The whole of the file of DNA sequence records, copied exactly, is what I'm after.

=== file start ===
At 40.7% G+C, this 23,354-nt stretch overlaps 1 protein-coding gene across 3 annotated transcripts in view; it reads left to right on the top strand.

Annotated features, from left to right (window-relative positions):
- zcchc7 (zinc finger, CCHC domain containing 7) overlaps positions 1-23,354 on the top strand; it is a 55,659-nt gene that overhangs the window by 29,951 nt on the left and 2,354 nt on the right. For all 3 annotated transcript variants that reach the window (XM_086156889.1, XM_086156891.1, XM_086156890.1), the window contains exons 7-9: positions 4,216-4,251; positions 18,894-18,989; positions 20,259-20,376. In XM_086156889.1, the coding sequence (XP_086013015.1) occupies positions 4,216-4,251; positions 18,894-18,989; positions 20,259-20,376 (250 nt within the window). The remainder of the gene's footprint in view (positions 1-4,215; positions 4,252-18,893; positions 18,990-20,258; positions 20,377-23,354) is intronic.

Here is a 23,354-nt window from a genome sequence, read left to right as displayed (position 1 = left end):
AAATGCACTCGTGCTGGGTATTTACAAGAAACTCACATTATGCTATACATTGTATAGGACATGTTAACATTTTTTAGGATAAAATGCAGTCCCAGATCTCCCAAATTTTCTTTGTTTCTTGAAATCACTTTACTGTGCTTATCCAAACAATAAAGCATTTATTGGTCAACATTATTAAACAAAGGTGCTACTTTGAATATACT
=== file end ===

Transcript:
At 40.7% G+C, this 23,354-nt stretch overlaps 1 protein-coding gene across 3 annotated transcripts in view; it reads left to right on the top strand.

Annotated features, from left to right (window-relative positions):
- zcchc7 (zinc finger, CCHC domain containing 7) overlaps positions 1-23,354 on the top strand; it is a 55,659-nt gene that overhangs the window by 29,951 nt on the left and 2,354 nt on the right. For all 3 annotated transcript variants that reach the window (XM_086156889.1, XM_086156891.1, XM_086156890.1), the window contains exons 7-9: positions 4,216-4,251; positions 18,894-18,989; positions 20,259-20,376. In XM_086156889.1, the coding sequence (XP_086013015.1) occupies positions 4,216-4,251; positions 18,894-18,989; positions 20,259-20,376 (250 nt within the window). The remainder of the gene's footprint in view (positions 1-4,215; positions 4,252-18,893; positions 18,990-20,258; positions 20,377-23,354) is intronic.

Here is a 23,354-nt window from a genome sequence, read left to right as displayed (position 1 = left end):
AAATGCACTCGTGCTGGGTATTTACAAGAAACTCACATTATGCTATACATTGTATAGGACATGTTAACATTTTTTAGGATAAAATGCAGTCCCAGATCTCCCAAATTTTCTTTGTTTCTTGAAATCACTTTACTGTGCTTATCCAAACAATAAAGCATTTATTGGTCAACATTATTAAACAAAGGTGCTACTTTGAATATACT